by Rabbi Evan Schultz, December 2017/Kislev-Tevet 5778
Not by might
not by power,
but by spirit alone, shall we all live in peace!
I think about these words written by the late Debbie Friedman as we approach the festival of Chanukah this year. What is it exactly that we celebrate throughout these eight days of the Hebrew month of Kislev? Louis D. Brandeis wrote a poignant piece that he delivered in Boston in 1912 that I think holds great relevance for us today.
“Hanukkah, the Feast of the Maccabees, celebrates a victory – not a military victory only, but a victory of the spirit over things material… the struggle of the Maccebees is of eternal world-wide interest. It is a struggle of the Jews of today as well as of those of two thousand years ago… The Maccabees’ victory proved that the Jewish people – then already an old people – possess the secret of eternal youth: the ability to rejuvenate itself through courage, hope, enthusiasm, devotion, and self-sacrifice of the people.”
One thing I hear often from congregants and friends these days is how the world can at times feel so bleak, there are so many challenges and issues, and so many feel the weight of it bearing down on them. Many of us scroll through Facebook or Twitter, or spend hours watching cable news, the issues of the day affecting our moods, our motivation, and our energy. The feelings are certainly real.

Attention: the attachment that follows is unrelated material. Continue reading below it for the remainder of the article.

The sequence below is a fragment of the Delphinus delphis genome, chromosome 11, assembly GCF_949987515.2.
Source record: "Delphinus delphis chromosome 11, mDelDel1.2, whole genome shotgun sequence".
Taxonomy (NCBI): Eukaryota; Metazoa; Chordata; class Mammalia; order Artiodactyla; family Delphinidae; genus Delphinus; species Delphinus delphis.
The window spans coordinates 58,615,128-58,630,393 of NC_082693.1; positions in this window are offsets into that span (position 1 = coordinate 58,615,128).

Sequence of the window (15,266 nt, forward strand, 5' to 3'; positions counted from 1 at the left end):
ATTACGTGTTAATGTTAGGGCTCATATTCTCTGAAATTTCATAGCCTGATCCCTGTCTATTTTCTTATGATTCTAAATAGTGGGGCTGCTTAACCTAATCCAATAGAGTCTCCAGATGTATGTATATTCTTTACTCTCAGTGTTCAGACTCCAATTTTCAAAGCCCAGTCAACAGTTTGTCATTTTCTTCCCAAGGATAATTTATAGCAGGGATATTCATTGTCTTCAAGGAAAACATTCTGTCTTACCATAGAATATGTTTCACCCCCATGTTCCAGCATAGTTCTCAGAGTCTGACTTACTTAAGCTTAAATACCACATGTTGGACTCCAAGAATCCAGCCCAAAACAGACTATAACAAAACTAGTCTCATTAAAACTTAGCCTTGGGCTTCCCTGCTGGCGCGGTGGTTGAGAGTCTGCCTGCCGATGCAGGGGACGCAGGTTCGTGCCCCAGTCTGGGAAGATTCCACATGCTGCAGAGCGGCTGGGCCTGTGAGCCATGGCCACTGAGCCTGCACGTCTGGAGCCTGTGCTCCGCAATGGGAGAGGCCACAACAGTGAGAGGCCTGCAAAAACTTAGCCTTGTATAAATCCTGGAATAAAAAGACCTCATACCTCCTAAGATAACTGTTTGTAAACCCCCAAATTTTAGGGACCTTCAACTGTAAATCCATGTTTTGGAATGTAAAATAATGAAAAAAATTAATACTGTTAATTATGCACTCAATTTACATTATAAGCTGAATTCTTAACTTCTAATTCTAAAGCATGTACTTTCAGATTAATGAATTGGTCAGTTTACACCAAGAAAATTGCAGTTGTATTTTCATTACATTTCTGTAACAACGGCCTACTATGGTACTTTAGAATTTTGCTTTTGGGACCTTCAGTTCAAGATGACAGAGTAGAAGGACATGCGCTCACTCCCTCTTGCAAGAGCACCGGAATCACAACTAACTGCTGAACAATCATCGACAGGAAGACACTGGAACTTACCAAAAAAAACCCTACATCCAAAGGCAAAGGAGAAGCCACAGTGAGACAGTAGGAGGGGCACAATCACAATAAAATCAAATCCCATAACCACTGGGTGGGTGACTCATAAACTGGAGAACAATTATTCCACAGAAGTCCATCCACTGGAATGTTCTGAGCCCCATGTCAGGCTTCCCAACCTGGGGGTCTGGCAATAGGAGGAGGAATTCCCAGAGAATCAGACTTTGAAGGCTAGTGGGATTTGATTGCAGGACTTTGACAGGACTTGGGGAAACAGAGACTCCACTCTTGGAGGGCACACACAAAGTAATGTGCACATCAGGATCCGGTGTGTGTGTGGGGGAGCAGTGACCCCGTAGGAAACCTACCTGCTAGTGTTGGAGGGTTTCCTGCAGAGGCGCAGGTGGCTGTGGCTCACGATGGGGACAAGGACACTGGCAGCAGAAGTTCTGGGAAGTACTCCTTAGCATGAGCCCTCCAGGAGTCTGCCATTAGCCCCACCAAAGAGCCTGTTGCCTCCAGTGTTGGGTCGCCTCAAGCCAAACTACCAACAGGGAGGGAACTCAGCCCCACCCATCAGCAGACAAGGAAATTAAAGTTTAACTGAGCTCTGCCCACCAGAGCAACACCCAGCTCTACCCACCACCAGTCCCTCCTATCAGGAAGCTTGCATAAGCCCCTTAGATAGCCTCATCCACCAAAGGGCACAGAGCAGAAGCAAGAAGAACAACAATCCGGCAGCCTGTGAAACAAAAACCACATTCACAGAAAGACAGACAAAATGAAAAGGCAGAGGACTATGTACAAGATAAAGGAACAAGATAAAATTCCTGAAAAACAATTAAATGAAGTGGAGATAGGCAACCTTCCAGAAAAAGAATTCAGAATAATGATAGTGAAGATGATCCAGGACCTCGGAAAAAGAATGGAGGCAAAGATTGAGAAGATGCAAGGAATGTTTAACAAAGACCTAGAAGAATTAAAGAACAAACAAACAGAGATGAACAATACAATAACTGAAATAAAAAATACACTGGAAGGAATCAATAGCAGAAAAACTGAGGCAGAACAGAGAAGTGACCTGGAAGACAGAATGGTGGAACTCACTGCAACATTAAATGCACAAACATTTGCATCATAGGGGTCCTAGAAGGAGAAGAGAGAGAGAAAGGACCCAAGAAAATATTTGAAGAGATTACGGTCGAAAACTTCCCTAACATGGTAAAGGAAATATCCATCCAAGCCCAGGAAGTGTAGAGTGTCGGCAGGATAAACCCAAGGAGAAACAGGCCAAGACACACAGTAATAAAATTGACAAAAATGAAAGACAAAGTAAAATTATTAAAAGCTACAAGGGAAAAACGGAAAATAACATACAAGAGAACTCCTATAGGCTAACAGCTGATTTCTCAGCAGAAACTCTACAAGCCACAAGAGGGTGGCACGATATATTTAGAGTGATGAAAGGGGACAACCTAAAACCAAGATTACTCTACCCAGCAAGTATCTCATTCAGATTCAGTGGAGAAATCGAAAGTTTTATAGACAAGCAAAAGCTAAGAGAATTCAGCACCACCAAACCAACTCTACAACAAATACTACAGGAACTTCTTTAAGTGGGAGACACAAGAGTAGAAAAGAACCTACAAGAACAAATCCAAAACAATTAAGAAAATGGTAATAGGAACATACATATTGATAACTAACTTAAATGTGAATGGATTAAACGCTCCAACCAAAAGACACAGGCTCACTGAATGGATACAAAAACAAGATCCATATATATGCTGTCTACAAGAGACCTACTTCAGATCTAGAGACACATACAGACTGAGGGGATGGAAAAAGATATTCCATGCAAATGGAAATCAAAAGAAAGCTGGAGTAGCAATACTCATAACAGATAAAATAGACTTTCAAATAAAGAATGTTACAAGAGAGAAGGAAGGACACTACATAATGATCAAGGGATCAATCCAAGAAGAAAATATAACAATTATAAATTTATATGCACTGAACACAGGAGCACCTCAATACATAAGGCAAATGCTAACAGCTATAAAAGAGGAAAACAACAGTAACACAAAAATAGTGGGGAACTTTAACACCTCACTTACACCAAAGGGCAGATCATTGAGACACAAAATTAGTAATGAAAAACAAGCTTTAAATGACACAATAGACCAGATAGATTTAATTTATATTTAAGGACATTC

As Brandeis prompts us, let us on Chanukah remind ourselves what this festival is truly about: the spirit of our people! As we bring more light into the world on each night of Chanukah, we are prompted to not only recall the great miracle of the oil, and the military victory over the Assyrian Greeks, but too the great spirit that lifted the Maccabees to victory not only an enemy army, but the assimilation of many Jews into Greek culture, and those who had given up, convinced that the only course of action was to submit to the seemingly greater power.
May the light that we bring into the world each night rejuvenate us, give us the energy to let our spirit fully permeate the world around us. May the light ignite something deep within us, a connection to the Maccabees that is not about military victory or vials of oil – but rather a profound ruach, or spirit, that enables us to not only be a light to the world but to see all of the light that does truly exist in the world around us. By spirit alone shall we all live in peace; happy Chanukah!
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